Saturday, September 11, 2010

A Newspaper Celebrates Its Birthday

The newspaper for which I toil began its existence 149 years ago this weekend, on Sept. 12, 1861, as the Smoky Hill and Republican Union. George W. Kingsbury was its editor and proprietor. Its slogan was, “We Join Ourselves To No Party That Does Not Carry The Flag, and Keep Step To the Music Of The Union.” The state of Kansas had joined the United States only eight months earlier as a free state and sent more than 20,000 soldiers to fight for the Union cause in the Civil War that began just two months later.

So it is no surprise that the Union newspaper supported both that cause and the party of Lincoln in its nameplate, though of course those are also the names of the rivers that meander through our town and join to form the Kansas River.

I downloaded a copy of the first issue from the Library of Congress, which has digitized the first three years of the newspaper’s existence as part of its Chronicling America project. That means anyone can go online and read or print copies of newspapers from all over the country. I am constantly amazed at this modern world, and how it allows researchers access from a computer screen and Internet connection to material that one once had to travel thousands of miles to peruse.

Kingsbury set out his political views in his opening issue, making it clear he was in the Union camp. He wrote, “It is clearly our duty to rally around the Constitution, and the glorious old flag of our country, in our common cause for the preservation and perpetuation of our glorious Union…”

Putting out a newspaper a century-and-a-half ago was tough sledding even under the best of circumstances. And producing a weekly in Junction City during a Civil War must have been brutal. For Kingsbury, this was his second attempt to put out a paper here, having been involved as the printer of the Sentinel a couple of years earlier.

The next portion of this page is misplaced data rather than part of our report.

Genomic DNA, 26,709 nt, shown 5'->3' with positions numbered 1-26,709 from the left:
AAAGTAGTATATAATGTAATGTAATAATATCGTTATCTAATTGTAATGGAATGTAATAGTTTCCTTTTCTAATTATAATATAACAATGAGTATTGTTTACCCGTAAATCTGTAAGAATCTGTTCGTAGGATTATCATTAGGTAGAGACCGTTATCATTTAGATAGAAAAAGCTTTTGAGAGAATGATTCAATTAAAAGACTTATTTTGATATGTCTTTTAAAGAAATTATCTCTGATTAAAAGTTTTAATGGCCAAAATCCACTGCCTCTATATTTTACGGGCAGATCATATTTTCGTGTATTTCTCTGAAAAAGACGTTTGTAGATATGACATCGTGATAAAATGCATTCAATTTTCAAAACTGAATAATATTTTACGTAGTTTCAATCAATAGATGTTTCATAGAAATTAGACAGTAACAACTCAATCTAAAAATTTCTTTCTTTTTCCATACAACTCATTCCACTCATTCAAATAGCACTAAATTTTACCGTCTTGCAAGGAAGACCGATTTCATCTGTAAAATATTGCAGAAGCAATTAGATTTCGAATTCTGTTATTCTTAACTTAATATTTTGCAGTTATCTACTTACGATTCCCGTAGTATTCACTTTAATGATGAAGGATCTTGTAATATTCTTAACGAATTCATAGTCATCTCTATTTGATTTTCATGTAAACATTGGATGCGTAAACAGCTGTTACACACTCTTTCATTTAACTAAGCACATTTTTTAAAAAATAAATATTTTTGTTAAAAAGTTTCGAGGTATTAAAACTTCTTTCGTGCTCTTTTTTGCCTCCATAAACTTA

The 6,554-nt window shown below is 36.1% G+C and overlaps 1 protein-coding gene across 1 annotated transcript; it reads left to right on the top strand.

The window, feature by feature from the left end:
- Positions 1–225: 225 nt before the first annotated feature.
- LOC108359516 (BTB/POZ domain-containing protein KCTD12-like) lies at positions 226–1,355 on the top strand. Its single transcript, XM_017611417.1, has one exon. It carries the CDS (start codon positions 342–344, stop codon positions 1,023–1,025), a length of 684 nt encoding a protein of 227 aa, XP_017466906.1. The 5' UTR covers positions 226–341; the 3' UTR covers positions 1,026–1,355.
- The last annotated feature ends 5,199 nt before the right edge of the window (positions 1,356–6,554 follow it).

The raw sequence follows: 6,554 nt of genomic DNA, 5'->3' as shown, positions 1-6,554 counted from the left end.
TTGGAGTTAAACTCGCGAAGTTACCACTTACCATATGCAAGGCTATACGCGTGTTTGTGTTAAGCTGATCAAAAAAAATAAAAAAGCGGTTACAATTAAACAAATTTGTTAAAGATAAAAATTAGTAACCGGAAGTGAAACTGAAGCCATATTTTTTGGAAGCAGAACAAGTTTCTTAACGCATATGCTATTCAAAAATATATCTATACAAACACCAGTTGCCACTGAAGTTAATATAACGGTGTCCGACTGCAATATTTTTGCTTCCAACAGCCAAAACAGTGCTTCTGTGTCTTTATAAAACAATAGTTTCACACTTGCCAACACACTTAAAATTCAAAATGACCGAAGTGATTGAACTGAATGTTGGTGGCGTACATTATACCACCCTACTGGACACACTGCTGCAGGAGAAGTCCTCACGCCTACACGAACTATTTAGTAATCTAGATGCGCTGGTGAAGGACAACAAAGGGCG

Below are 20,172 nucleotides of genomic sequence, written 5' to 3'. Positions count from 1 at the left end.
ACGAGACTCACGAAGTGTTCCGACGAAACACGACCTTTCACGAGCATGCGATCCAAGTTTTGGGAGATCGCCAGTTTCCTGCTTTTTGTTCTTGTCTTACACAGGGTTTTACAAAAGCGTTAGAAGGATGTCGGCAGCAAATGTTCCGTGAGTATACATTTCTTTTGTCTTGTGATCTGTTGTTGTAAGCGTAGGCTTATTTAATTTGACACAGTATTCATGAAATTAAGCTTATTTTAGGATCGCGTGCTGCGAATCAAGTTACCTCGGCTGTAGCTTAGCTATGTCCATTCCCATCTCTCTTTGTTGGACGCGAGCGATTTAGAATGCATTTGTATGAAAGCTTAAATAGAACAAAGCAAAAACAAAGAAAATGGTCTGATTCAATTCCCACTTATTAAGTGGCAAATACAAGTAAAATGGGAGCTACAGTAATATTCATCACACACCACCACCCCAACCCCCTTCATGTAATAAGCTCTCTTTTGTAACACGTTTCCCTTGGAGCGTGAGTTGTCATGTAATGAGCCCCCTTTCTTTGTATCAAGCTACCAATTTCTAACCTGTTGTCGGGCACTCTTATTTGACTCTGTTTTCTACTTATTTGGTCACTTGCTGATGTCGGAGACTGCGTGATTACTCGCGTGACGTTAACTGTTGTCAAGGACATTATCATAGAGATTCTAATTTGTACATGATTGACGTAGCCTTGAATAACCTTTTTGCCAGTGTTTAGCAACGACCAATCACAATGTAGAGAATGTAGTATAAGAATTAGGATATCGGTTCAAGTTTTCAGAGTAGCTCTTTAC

For nearly 30 years, off and on, I’ve ruined my eyesight looking at microfilm of old newspapers, for a master’s thesis on an 1840s-era Republic of Texas newspaper, and years later for a modest book published by University of Texas press. (Advice to aspiring book authors: Keep your day job.) I’ve had a hand in producing centennial issues for two different newspapers. Next year, Lord willing, our staff will produce a sesquicentennial issue to mark the 150th year for this newspaper. I’m a newspaper nerd from way back.

Only two newspapers in Kansas have stayed in business longer than this publication: the Troy Chief and the Leavenworth Times. That is quite a legacy. The Montgomery family for whom I work have been associated with the Union since 1888. It is still a family operation in a time when most newspapers are owned by corporate chains with distant ownerships. There isn’t necessarily wrong with that, but there is something comforting in the longevity, the commitment that comes with family ownership of a company over well more than a century.

I’m grateful to have come into this line of work a bit more than a century after the Union sprang into existence. Newspapering back then truly was brutal work. Type was set one character at a time, the character placed in a wooden case. Payment from both subscribers and advertisers was always iffy. Newspapers particularly in small towns like Junction City, popped up and disappeared with regularity.

Folks are predicting the demise of newspapers once again. No doubt the landscape is changing. How you get your news, even about this town, will evolve eventually. What won’t change is that nearly 150 years later, we’ll still be the place readers go to find out what happened in the chunk of the Flint Hills that we cover. Nobody does it better or more thoroughly. We’re not perfect by any means. But we plug away every day, with a small crew of folks who are trained to get the story and explain it best as they can.

That’s a family tradition the folks at this paper are proud to continue, just as they do at small papers all across this country. Next year we’ll really celebrate.

Originally published in the Junction City (Kansas) Daily Union, Sept. 11, 2010

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